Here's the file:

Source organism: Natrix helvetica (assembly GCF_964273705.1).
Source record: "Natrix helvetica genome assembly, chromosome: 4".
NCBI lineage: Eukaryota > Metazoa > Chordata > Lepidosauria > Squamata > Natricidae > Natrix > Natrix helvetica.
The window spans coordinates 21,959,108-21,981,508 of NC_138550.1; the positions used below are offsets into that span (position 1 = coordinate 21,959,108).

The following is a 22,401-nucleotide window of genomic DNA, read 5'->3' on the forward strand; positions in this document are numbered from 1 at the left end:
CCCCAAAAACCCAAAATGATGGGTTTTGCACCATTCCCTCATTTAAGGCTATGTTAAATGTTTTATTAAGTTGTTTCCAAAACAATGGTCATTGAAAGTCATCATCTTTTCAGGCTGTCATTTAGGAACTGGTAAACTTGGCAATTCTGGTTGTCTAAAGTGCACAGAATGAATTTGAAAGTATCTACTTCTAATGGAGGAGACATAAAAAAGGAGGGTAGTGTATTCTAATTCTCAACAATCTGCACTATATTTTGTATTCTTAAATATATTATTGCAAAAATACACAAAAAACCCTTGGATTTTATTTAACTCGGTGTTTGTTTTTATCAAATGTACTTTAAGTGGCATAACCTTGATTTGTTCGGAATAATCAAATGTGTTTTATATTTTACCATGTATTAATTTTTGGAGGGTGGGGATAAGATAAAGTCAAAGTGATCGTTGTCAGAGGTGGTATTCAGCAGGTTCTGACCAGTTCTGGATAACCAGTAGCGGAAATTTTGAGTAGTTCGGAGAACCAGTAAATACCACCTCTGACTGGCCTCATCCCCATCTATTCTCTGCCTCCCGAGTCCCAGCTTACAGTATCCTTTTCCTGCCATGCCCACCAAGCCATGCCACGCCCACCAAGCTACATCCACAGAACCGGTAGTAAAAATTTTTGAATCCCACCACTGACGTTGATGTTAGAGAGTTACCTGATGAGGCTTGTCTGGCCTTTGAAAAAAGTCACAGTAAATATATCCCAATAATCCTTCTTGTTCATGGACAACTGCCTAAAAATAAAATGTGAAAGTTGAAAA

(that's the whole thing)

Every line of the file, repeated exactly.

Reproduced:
Source organism: Natrix helvetica (assembly GCF_964273705.1).
Source record: "Natrix helvetica genome assembly, chromosome: 4".
NCBI lineage: Eukaryota > Metazoa > Chordata > Lepidosauria > Squamata > Natricidae > Natrix > Natrix helvetica.
The window spans coordinates 21,959,108-21,981,508 of NC_138550.1; the positions used below are offsets into that span (position 1 = coordinate 21,959,108).

The following is a 22,401-nucleotide window of genomic DNA, read 5'->3' on the forward strand; positions in this document are numbered from 1 at the left end:
CCCCAAAAACCCAAAATGATGGGTTTTGCACCATTCCCTCATTTAAGGCTATGTTAAATGTTTTATTAAGTTGTTTCCAAAACAATGGTCATTGAAAGTCATCATCTTTTCAGGCTGTCATTTAGGAACTGGTAAACTTGGCAATTCTGGTTGTCTAAAGTGCACAGAATGAATTTGAAAGTATCTACTTCTAATGGAGGAGACATAAAAAAGGAGGGTAGTGTATTCTAATTCTCAACAATCTGCACTATATTTTGTATTCTTAAATATATTATTGCAAAAATACACAAAAAACCCTTGGATTTTATTTAACTCGGTGTTTGTTTTTATCAAATGTACTTTAAGTGGCATAACCTTGATTTGTTCGGAATAATCAAATGTGTTTTATATTTTACCATGTATTAATTTTTGGAGGGTGGGGATAAGATAAAGTCAAAGTGATCGTTGTCAGAGGTGGTATTCAGCAGGTTCTGACCAGTTCTGGATAACCAGTAGCGGAAATTTTGAGTAGTTCGGAGAACCAGTAAATACCACCTCTGACTGGCCTCATCCCCATCTATTCTCTGCCTCCCGAGTCCCAGCTTACAGTATCCTTTTCCTGCCATGCCCACCAAGCCATGCCACGCCCACCAAGCTACATCCACAGAACCGGTAGTAAAAATTTTTGAATCCCACCACTGACGTTGATGTTAGAGAGTTACCTGATGAGGCTTGTCTGGCCTTTGAAAAAAGTCACAGTAAATATATCCCAATAATCCTTCTTGTTCATGGACAACTGCCTAAAAATAAAATGTGAAAGTTGAAAA